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SE R M. ficult to be reconciled to his pre-con

ceived ideas of supreme wisdom and goodness in the Creator, as the sufferings and afflictions which in the course of Providence befal the just? The natural and moral world are, in this respect, counterparts to one another. Both are marked with the same characters, and carry the impress of the same powerful and gracious hand. In both, it is evidently the intention of the first Author not to render every thing level to our capacity; but in the midst of high design and order, to allow certain objects to appear, which contradict the ideas we had formed, and mock our vain researches. Now, if we are obliged to admit that the order and beau. ty of the natural world sufficiently prove it to be the work of a wise Creator, notwithstanding the seeming deformities which it exhibits; are we not led, by the same train of reasoning, to conclude that the moral world is under the direction of a wise Governor,

... though

though much of what he now does weS ERM, cạnnot satisfactorily explain ?.


Secondly, The doctrine of the text is to be applied not only for silencing sceptics but for comforting the pious. Never let them be dejected by the darkness which now covers the ways of the Almighty. If he withdraws himself from their view, it is not because he neglects them; but because they are incapable of comprehending his designs ; because it were not for their good that all his designs were revealed to them. Instead of perplexing themselves about what is obscure, let them rest on the clear and authentic discoveries that have been given of the divine goodness. Let them rest on those great and signal facts that prove it; particularly on that illustrious fact, the redemption of the world by Jesus Christ, He that spared not his own Son, but gave him up for us all, will assuredly not always conceal himself from those who serve him. Though what he doçs they know not now, the


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SERM. time approaches when they hall knozé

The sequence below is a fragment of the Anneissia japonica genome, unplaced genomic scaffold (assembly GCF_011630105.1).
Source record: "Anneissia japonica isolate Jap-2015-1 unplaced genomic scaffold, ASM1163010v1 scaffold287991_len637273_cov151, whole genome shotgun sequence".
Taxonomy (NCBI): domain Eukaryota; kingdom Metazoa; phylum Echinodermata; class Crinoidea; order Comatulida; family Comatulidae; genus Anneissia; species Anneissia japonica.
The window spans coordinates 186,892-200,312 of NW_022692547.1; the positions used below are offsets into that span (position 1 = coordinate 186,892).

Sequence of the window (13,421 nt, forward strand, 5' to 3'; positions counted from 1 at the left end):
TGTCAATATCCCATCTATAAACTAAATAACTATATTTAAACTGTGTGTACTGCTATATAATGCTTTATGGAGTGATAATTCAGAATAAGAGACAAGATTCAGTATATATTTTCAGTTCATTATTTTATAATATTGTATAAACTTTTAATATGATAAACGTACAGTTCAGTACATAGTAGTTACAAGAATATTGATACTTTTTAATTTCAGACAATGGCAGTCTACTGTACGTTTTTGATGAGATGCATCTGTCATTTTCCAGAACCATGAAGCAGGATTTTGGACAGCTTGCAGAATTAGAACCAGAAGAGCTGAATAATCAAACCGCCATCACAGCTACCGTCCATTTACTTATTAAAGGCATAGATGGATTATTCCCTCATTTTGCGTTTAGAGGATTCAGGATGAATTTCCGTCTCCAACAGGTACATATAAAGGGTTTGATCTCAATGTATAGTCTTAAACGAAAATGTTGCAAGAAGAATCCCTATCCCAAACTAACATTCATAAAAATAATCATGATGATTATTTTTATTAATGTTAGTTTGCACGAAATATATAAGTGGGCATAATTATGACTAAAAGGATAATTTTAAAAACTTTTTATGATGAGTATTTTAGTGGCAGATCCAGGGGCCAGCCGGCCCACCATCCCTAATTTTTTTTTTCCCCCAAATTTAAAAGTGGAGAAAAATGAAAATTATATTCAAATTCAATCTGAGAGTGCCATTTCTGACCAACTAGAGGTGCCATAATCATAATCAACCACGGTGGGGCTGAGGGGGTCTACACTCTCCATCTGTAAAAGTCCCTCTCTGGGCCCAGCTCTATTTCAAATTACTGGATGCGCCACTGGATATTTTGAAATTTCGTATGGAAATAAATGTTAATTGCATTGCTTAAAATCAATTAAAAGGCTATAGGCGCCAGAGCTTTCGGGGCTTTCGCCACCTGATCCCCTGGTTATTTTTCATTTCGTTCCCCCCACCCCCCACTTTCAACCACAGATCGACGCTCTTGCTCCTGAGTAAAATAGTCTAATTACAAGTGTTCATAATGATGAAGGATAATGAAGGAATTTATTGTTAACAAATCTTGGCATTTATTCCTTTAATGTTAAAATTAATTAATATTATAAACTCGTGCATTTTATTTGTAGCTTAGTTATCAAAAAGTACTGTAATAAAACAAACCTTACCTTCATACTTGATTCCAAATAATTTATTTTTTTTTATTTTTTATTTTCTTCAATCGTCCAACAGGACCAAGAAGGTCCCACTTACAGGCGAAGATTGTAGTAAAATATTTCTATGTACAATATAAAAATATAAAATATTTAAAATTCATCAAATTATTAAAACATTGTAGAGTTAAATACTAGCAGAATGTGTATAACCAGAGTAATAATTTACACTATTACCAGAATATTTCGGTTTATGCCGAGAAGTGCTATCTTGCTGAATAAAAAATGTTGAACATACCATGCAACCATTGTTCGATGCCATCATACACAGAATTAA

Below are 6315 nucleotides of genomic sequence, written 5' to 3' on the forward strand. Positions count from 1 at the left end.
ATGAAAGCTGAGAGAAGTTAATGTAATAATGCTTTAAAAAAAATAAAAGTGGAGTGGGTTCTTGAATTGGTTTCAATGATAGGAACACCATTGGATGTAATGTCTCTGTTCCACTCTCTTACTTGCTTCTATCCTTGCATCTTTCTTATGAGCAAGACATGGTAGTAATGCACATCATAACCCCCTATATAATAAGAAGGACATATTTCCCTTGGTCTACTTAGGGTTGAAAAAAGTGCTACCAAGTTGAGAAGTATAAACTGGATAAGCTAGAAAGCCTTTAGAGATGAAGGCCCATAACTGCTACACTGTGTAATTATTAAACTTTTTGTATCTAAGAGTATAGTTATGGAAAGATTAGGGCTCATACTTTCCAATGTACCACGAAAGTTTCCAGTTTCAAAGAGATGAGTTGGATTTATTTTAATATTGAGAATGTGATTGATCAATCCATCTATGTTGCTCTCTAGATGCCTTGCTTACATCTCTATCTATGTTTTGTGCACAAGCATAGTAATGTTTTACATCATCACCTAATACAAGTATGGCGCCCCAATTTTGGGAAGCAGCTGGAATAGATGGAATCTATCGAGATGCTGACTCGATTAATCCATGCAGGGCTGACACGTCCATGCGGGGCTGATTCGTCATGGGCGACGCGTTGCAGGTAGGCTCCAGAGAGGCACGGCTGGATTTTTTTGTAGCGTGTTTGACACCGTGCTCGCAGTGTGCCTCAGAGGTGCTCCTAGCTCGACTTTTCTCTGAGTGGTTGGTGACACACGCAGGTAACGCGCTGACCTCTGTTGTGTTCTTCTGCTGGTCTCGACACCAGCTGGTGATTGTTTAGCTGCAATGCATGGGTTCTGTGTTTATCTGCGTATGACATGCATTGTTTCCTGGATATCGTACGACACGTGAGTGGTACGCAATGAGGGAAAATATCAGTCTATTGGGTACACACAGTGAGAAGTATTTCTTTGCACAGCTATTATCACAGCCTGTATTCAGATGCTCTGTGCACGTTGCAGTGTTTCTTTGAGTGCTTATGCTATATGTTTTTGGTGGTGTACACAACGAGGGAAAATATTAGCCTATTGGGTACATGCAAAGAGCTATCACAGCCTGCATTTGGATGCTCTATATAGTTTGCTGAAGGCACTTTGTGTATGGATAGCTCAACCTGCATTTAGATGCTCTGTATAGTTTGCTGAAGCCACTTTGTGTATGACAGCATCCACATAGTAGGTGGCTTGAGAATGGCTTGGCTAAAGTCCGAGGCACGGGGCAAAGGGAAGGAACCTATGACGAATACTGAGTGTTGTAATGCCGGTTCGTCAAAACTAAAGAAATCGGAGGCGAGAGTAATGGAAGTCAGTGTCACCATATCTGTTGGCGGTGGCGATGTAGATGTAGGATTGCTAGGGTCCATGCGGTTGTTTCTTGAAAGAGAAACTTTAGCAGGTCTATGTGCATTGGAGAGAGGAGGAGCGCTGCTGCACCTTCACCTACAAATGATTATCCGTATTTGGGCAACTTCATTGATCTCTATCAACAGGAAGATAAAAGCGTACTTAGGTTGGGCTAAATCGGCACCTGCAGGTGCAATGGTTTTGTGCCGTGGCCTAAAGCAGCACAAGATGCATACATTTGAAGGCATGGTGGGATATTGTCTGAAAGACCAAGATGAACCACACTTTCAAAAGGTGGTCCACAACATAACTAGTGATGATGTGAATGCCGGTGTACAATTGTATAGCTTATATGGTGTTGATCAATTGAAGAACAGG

bereafter. Till that time come, let' them believe and trust; let them hope and adore. From this conclusion let them never depart, that to fear God and keep his commandments, is in every sitúa: tion the truest wisdom; that, if there be government in the universe at all, the virtuous and the worthy are loved and protected by Heaven ; that in due feason they shall reap if they faint not ; for the care of them is with the Lord, and their reward with the Most High


:: SER M-ON X..

On the SLAVERY of Vice.

2 PETER'ü: 19:

While they promise them liberty, they

themselves are the servants of corrup-
tion ; for of whom a man is overcome,

of the same is be brought in bondage. DONDAGE and subjection are dif-SERM,

D agreeable sounds to the ear, disagreeable ideas to the mind. The advocates of vice, taking advantage of those natural impressions, have in every age employed them for discrediting religion. They represent it as the bondage and


. SER M. confinement of the free-born foul of

man; as a state of perpetual constraint, formed by a system of severe rules, which designing men have contrived to impose as fetters on the multitude. On the other hand, they paint a licentious course to themselves, and hold it out to the world, as the gay and pleasurable enjoyment of life ; where, having surmounted the prejudices of education, and the timorous scruples of conscience, men can think and act at pleasure, and give full scope to every wish of the heart. But what if those pretended fans of freedom be themselves held in miferable subjection, and their boasts of liberty be no more than the swelling words of vanity? The Apostle asserts in the text, that while they promise liberty to others, they are the servants, or Naves, of corruption, overcome, and brought into bondage by it. This affertion of the Apostle I purpose to illustrate. I shall endeavour to make it appear, that no true liberty can arise from vice; that bad men undergo the


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